American Express announced on Monday several technology initiatives aimed at driving financial inclusion in the U.S.
The initiatives include a newly created program by American Express Ventures to fund start-up businesses that promote financial inclusion, as well as the establishment of a Financial Innovation Lab and sponsorship of a documentary that showcases how technology and innovation can address issues faced by nearly 70 million consumers who are excluded or underserved by the mainstream financial services industry.
“Technology is rapidly changing the face of financial services, yet tens of millions of Americans are relying on check cashers, pawn shops, money orders, and other outdated ways to manage and move their money,” Dan Schulman, the group president of enterprise growth at American Express, said. “It’s time for change. It’s not a silver bullet, but technology should be used to close the gap, not widen it. We want to help modernize traditional banking and advance the next generation of products. By supporting new technology as well as the work of researchers and promising startups, I believe we can bring more people from the margins to the mainstream.”
As part of its initiative to fund start-ups promoting financial inclusion, American Express will invest in early-stage businesses that use technology to increase and improve the financial options available to the financially underserved.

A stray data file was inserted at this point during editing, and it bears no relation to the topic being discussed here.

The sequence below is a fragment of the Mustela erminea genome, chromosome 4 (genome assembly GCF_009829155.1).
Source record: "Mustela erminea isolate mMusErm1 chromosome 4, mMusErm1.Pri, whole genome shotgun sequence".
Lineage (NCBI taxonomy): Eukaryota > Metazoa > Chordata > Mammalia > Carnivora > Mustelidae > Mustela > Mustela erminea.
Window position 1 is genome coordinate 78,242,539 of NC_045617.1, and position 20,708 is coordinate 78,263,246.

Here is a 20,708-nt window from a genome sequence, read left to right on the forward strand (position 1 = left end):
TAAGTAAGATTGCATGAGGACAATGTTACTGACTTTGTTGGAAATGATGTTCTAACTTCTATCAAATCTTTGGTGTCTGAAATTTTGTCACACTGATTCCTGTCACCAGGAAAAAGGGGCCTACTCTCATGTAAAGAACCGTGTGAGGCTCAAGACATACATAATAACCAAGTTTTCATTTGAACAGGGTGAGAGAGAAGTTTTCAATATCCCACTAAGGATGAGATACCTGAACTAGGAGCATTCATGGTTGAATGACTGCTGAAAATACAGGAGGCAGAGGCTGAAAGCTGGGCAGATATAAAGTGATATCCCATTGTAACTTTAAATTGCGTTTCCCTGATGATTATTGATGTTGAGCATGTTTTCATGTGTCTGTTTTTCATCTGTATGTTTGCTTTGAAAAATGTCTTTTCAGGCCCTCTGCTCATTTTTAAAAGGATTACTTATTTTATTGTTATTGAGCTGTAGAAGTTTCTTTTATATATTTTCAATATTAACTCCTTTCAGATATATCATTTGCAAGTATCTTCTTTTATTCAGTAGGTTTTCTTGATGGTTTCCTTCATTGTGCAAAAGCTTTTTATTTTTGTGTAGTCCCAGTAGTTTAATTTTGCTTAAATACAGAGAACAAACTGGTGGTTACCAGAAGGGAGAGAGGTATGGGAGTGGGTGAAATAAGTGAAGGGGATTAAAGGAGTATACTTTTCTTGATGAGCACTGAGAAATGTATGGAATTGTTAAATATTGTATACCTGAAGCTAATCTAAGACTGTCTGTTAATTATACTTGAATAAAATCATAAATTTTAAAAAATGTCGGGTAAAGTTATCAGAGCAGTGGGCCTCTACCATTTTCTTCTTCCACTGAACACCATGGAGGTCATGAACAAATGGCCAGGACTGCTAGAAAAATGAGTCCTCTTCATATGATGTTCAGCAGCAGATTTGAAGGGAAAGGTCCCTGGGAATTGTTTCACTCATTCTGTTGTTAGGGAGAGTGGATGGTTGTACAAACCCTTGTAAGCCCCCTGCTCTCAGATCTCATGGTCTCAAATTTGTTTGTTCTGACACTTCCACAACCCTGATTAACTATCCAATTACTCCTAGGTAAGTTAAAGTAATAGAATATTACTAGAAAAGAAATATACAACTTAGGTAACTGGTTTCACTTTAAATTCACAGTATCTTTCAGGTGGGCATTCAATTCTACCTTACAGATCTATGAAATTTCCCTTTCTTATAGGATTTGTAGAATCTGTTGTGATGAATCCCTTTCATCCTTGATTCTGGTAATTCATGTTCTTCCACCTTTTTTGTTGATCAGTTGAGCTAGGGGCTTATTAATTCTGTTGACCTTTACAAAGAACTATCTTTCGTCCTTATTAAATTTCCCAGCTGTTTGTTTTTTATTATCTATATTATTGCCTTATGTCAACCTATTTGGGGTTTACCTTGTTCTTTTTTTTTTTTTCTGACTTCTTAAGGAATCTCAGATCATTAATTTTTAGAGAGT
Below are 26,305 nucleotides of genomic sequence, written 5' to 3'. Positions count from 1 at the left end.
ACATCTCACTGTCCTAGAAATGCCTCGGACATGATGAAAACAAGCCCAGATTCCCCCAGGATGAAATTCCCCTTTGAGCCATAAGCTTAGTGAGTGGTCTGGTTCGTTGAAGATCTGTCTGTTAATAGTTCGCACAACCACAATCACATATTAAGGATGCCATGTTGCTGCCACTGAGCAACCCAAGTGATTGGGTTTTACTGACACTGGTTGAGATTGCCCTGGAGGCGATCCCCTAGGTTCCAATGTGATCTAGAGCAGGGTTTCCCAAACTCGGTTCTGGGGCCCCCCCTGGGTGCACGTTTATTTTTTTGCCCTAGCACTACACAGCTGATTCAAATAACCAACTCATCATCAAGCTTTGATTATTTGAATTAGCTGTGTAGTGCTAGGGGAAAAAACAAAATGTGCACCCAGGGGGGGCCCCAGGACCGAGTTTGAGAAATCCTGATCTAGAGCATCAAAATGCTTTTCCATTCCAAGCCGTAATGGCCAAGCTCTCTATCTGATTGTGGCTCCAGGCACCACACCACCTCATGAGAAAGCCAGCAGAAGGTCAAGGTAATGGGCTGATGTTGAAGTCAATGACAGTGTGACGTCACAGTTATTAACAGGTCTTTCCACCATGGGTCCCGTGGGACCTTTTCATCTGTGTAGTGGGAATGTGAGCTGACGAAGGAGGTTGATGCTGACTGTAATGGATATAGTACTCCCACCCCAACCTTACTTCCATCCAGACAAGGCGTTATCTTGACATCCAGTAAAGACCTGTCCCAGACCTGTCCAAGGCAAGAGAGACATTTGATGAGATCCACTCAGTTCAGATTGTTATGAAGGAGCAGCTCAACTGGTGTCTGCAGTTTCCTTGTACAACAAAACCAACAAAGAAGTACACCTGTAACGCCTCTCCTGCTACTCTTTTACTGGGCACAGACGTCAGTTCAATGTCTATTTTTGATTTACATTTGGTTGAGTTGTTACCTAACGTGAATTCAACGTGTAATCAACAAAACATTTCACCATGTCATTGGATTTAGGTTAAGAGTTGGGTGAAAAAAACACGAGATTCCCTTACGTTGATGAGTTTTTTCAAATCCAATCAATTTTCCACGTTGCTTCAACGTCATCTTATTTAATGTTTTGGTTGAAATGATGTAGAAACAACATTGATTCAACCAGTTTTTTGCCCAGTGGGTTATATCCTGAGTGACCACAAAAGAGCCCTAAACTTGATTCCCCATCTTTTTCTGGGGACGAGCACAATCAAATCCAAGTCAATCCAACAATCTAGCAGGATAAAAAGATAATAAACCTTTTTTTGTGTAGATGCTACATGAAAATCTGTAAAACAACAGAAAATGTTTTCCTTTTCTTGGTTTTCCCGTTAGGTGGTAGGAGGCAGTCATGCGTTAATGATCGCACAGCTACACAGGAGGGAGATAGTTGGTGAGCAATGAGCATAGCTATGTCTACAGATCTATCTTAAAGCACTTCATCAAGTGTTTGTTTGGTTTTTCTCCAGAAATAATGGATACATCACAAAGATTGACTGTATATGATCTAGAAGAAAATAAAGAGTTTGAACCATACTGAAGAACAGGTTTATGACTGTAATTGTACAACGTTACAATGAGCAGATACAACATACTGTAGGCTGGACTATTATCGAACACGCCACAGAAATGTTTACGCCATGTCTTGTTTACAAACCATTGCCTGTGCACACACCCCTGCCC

The newly created Financial Innovation Lab, which will launch in June, seeks to provide researchers focused on financial inclusion and other individuals who work with the underserved an opportunity to collaborate and develop solutions to address issues in savings and credit building.
Additionally, the documentary, “Spent: Looking for Change,” is set to premier in the summer. It follows a number of consumers as they work to navigate the financial system that can often inhibit the ability of some Americans to access, move and manage funds, as well as save for the future.
“Not having a bank account makes it incredibly difficult to manage your day to day finances, it often means you can’t establish credit, and therefore you can’t buy a home, finance a car, or take out a student loan,” Davis Guggenheim, the executive creative director and filmmaker behind “The Inconvenient Truth” and “Waiting for Superman,” said. “Multiply that by tens of millions of people and you can start to see how it’s possible that entire communities in the U.S. are systemically excluded from economic freedom that most of us take for granted. My hope is this film will shed light on this important issue and inspire everyone to work towards finding better solutions at a time when new technologies are opening up new possibilities to help fix this issue.”
The initiatives follow similar moves by American Express to improve financial inclusion in the U.S. The company unveiled the digital payment Serve platform in 2011, allowing consumers who rely on cash, check and debit cards to make person-to-person payments online and via mobile devices.
Additionally, the company partnered with Walmart in 2012 to launch the Bluebird prepaid alternative to debit and checking accounts that requires no minimum balance and carries no hidden fees.